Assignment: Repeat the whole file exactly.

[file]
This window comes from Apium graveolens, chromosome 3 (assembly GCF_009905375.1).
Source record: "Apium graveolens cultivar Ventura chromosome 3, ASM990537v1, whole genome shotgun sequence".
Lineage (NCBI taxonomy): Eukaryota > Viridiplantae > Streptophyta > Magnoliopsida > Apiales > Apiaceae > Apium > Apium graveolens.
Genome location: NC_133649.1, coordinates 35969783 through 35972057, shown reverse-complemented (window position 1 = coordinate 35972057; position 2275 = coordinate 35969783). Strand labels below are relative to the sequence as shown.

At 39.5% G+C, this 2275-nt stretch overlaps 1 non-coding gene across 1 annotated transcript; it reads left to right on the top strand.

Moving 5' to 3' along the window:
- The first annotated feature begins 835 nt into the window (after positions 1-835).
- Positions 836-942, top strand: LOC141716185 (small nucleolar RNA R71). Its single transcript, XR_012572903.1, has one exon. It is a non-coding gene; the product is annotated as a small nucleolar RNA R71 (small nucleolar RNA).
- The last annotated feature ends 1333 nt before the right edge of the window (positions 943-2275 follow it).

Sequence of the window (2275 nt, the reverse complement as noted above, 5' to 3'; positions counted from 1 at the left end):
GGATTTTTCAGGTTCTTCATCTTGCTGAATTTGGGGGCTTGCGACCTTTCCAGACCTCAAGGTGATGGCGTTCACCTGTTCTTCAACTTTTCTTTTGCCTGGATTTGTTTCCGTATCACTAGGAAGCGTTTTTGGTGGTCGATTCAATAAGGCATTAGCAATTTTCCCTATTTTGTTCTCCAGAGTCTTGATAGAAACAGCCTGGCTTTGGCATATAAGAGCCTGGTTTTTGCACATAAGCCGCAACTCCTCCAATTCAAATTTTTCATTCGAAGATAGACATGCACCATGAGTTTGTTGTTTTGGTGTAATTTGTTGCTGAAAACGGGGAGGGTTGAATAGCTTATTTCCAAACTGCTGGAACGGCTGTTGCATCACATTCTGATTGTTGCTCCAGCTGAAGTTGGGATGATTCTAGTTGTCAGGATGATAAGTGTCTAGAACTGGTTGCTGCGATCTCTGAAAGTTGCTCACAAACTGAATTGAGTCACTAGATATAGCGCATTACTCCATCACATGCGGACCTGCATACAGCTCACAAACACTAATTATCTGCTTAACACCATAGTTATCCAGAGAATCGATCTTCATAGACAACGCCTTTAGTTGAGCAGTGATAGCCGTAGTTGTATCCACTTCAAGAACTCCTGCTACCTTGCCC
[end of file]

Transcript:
This window comes from Apium graveolens, chromosome 3 (assembly GCF_009905375.1).
Source record: "Apium graveolens cultivar Ventura chromosome 3, ASM990537v1, whole genome shotgun sequence".
Lineage (NCBI taxonomy): Eukaryota > Viridiplantae > Streptophyta > Magnoliopsida > Apiales > Apiaceae > Apium > Apium graveolens.
Genome location: NC_133649.1, coordinates 35969783 through 35972057, shown reverse-complemented (window position 1 = coordinate 35972057; position 2275 = coordinate 35969783). Strand labels below are relative to the sequence as shown.

At 39.5% G+C, this 2275-nt stretch overlaps 1 non-coding gene across 1 annotated transcript; it reads left to right on the top strand.

Moving 5' to 3' along the window:
- The first annotated feature begins 835 nt into the window (after positions 1-835).
- Positions 836-942, top strand: LOC141716185 (small nucleolar RNA R71). Its single transcript, XR_012572903.1, has one exon. It is a non-coding gene; the product is annotated as a small nucleolar RNA R71 (small nucleolar RNA).
- The last annotated feature ends 1333 nt before the right edge of the window (positions 943-2275 follow it).

Sequence of the window (2275 nt, the reverse complement as noted above, 5' to 3'; positions counted from 1 at the left end):
GGATTTTTCAGGTTCTTCATCTTGCTGAATTTGGGGGCTTGCGACCTTTCCAGACCTCAAGGTGATGGCGTTCACCTGTTCTTCAACTTTTCTTTTGCCTGGATTTGTTTCCGTATCACTAGGAAGCGTTTTTGGTGGTCGATTCAATAAGGCATTAGCAATTTTCCCTATTTTGTTCTCCAGAGTCTTGATAGAAACAGCCTGGCTTTGGCATATAAGAGCCTGGTTTTTGCACATAAGCCGCAACTCCTCCAATTCAAATTTTTCATTCGAAGATAGACATGCACCATGAGTTTGTTGTTTTGGTGTAATTTGTTGCTGAAAACGGGGAGGGTTGAATAGCTTATTTCCAAACTGCTGGAACGGCTGTTGCATCACATTCTGATTGTTGCTCCAGCTGAAGTTGGGATGATTCTAGTTGTCAGGATGATAAGTGTCTAGAACTGGTTGCTGCGATCTCTGAAAGTTGCTCACAAACTGAATTGAGTCACTAGATATAGCGCATTACTCCATCACATGCGGACCTGCATACAGCTCACAAACACTAATTATCTGCTTAACACCATAGTTATCCAGAGAATCGATCTTCATAGACAACGCCTTTAGTTGAGCAGTGATAGCCGTAGTTGTATCCACTTCAAGAACTCCTGCTACCTTGCCC